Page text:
What is T4?
T4, also called thyroxine, is the main form of thyroid hormone made by the thyroid gland. Most T4 is bound to proteins, while a small proportion is unbound, or free. Free T4 testing measures T4 that circulates through the blood and is available to enter body tissues and act upon them. Total T4 testing measures the total amount of T4, including free T4 and T4 that is bound to proteins.
T4 is measured by taking a blood sample. A low T4 test result may indicate an underactive thyroid gland or problems with its stimulation by the pituitary gland. A high level of T4 may be a sign of an overactive thyroid, called hyperthyroidism. A T4 test may be ordered if thyroid problems are suspected or to follow up after an abnormal thyroid-stimulating hormone (TSH) test result.
T4 testing helps your doctor evaluate how well your thyroid is working. This test may be ordered to:
- Follow up on an abnormal TSH test result
- Diagnose hyperthyroidism, a condition involving an overactive thyroid gland
- Diagnose hypothyroidism, a condition in which the thyroid gland is underactive
- Monitor T4 levels in patients on thyroid replacement therapy
- Screen for an underactive thyroid gland in newborn babies
- Evaluate other disorders, such as goiters, thyroid nodules, and problems with the pituitary or hypothalamus gland
What does the test measure?
T4 or thyroxine is the major hormone made in your thyroid gland. The name T4 derives from the fact that the thyroxine molecule has four iodine atoms attached to it.
Thyroid hormones are critical to brain development during infancy and for many essential body processes during adulthood. Usually, your body has large stores of T4 circulating in your blood. However, most of your circulating T4 is bound to proteins and is not available for immediate use by the body.
Free T4 testing measures only the active form of thyroid hormone, which is unbound and can directly enter cells and affect them. Total T4 testing measures both bound and unbound T4 in the blood.
When should I get T4 testing?
There are a number of different reasons why a doctor might order a T4 test. Often it is ordered to follow up on an abnormal TSH test result.
It may also be used when a patient has symptoms that may be related to a thyroid disorder. Underactive thyroid (hypothyroidism) and overactive thyroid (hyperthyroidism) are both common diseases. If you are having symptoms of these disorders, your doctor may order a T4 test in combination with other thyroid function tests, such as TSH and T3. This series of tests is also called a thyroid panel.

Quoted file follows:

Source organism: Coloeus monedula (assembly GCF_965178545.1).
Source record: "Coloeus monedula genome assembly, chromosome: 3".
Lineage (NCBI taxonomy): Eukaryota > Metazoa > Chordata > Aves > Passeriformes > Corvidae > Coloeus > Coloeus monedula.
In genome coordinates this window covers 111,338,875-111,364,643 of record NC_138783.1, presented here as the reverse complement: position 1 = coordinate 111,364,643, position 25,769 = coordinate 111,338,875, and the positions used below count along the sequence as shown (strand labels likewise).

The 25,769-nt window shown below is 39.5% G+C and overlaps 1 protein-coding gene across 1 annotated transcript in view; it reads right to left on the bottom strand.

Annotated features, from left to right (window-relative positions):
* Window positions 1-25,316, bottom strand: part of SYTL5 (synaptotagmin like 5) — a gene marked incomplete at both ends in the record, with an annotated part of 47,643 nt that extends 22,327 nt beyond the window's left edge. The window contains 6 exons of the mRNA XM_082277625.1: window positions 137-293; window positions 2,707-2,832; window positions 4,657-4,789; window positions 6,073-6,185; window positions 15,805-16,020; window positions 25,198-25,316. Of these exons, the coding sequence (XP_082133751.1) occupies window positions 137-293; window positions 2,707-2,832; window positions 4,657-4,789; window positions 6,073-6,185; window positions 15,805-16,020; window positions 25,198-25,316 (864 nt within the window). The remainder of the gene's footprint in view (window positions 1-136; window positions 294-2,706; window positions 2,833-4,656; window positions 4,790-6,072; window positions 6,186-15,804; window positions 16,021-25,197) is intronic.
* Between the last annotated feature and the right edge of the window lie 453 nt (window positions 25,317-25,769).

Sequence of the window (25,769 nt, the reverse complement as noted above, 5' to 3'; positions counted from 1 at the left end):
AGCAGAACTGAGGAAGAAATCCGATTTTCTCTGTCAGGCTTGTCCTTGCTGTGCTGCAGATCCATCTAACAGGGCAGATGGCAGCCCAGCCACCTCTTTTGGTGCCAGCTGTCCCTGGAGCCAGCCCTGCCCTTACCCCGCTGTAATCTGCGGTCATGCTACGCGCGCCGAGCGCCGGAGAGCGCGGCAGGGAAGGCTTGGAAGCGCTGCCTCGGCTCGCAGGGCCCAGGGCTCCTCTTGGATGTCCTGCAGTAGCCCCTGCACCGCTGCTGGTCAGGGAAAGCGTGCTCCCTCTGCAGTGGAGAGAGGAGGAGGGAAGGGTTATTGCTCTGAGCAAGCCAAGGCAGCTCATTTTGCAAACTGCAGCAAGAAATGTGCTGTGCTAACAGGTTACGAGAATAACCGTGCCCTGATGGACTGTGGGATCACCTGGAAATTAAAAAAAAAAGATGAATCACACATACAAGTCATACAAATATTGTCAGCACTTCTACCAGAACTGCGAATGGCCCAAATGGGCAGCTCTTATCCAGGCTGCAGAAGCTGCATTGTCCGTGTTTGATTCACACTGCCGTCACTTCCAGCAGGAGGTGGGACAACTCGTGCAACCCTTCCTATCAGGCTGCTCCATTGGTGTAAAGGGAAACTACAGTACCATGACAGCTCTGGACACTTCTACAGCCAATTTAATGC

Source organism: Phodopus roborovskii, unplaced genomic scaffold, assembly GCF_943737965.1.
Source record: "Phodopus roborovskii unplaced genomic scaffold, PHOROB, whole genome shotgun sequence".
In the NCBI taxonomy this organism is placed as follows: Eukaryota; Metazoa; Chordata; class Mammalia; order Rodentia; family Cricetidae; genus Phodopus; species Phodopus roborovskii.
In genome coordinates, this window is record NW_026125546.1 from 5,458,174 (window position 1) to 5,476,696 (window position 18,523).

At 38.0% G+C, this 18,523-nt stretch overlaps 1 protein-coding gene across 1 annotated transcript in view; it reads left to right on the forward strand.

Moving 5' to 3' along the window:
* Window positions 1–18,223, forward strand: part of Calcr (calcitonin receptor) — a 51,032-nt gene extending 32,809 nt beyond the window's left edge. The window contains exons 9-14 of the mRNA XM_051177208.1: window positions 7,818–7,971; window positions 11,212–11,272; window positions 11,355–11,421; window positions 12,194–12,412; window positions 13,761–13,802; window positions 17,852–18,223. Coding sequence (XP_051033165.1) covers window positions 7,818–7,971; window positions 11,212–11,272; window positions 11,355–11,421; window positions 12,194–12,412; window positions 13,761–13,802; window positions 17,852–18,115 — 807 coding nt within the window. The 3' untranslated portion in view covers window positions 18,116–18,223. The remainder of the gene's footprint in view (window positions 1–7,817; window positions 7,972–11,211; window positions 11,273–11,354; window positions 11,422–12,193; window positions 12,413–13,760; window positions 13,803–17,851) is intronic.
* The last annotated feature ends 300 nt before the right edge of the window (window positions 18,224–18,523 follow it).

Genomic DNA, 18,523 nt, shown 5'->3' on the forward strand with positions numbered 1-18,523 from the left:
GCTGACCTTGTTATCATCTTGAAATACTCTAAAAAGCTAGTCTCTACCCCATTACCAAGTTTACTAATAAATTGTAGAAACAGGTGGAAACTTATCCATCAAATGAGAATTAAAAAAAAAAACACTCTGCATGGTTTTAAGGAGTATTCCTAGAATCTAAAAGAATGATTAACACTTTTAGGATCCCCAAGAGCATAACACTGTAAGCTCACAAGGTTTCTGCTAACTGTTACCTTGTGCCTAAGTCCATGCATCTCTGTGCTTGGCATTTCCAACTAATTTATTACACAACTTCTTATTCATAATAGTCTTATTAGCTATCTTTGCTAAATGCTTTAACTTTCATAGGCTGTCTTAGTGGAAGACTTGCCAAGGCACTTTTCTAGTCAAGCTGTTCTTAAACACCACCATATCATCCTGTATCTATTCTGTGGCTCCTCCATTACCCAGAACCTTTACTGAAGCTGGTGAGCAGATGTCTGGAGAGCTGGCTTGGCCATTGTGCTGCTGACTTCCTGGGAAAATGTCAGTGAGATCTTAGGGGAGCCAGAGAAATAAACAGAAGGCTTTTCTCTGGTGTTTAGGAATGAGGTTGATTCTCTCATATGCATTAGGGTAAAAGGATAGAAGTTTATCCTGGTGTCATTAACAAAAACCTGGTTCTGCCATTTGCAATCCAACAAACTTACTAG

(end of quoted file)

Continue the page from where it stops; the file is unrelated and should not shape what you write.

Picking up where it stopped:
Hypothyroidism affects nearly 5% of adolescents and adults in the United States. Symptoms of hypothyroidism may include:
- Weight gain
- Feeling cold
- Painful joints and muscles
- Dry skin
- Thin and/or dry hair
- Slow heart rate
- Irregular menstrual periods
- Fertility problems
Another common thyroid disorder is hyperthyroidism, which affects slightly more than 1% of people in the U.S.
- Weight loss
- Difficulty tolerating heat
- Mood swings
- Rapid or irregular heartbeat
- Loose, frequent bowel movements
There are additional reasons why a doctor might check a patient’s T4, such as monitoring the effectiveness of treatment with replacement thyroid hormones, screening newborns for congenital hypothyroidism, and evaluating possible problems with the hypothalamus or pituitary gland.
Thyroid-stimulating hormone (TSH)
Thyroid-stimulating hormone (TSH) is produced in the pituitary gland and regulates the balance of thyroid hormones –- including T4 and T3 -- in the bloodstream. This is usually the first test your provider will do to check for thyroid hormone imbalance. Most of the time, thyroid hormone deficiency (hypothyroidism) is associated with an elevated TSH level, while thyroid hormone excess (hyperthyroidism) is associated with a low TSH level. If TSH is abnormal, measurement of thyroid hormones directly, including thyroxine (T4) and triiodothyronine (T3) may be done to further evaluate the problem. Normal test range for an adult: 0.40 - 4.50 mIU/mL (milli-international units per liter of blood).